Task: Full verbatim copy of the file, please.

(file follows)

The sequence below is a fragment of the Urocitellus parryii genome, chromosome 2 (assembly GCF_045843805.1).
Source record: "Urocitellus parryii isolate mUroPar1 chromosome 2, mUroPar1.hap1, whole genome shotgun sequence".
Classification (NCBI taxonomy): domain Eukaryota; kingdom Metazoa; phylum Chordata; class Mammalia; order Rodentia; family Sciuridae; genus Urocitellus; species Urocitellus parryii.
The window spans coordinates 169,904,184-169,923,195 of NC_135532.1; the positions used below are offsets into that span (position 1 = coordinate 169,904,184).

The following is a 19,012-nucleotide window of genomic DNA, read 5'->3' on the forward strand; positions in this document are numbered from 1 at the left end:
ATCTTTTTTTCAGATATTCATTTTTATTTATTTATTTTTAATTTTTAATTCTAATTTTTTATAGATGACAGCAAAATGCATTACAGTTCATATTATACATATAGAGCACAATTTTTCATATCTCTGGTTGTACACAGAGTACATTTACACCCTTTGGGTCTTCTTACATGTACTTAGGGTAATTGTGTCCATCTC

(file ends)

The sequence below is a fragment of the Urocitellus parryii genome, chromosome 2 (assembly GCF_045843805.1).
Source record: "Urocitellus parryii isolate mUroPar1 chromosome 2, mUroPar1.hap1, whole genome shotgun sequence".
Classification (NCBI taxonomy): domain Eukaryota; kingdom Metazoa; phylum Chordata; class Mammalia; order Rodentia; family Sciuridae; genus Urocitellus; species Urocitellus parryii.
The window spans coordinates 169,904,184-169,923,195 of NC_135532.1; the positions used below are offsets into that span (position 1 = coordinate 169,904,184).

The following is a 19,012-nucleotide window of genomic DNA, read 5'->3' on the forward strand; positions in this document are numbered from 1 at the left end:
ATCTTTTTTTCAGATATTCATTTTTATTTATTTATTTTTAATTTTTAATTCTAATTTTTTATAGATGACAGCAAAATGCATTACAGTTCATATTATACATATAGAGCACAATTTTTCATATCTCTGGTTGTACACAGAGTACATTTACACCCTTTGGGTCTTCTTACATGTACTTAGGGTAATTGTGTCCATCTC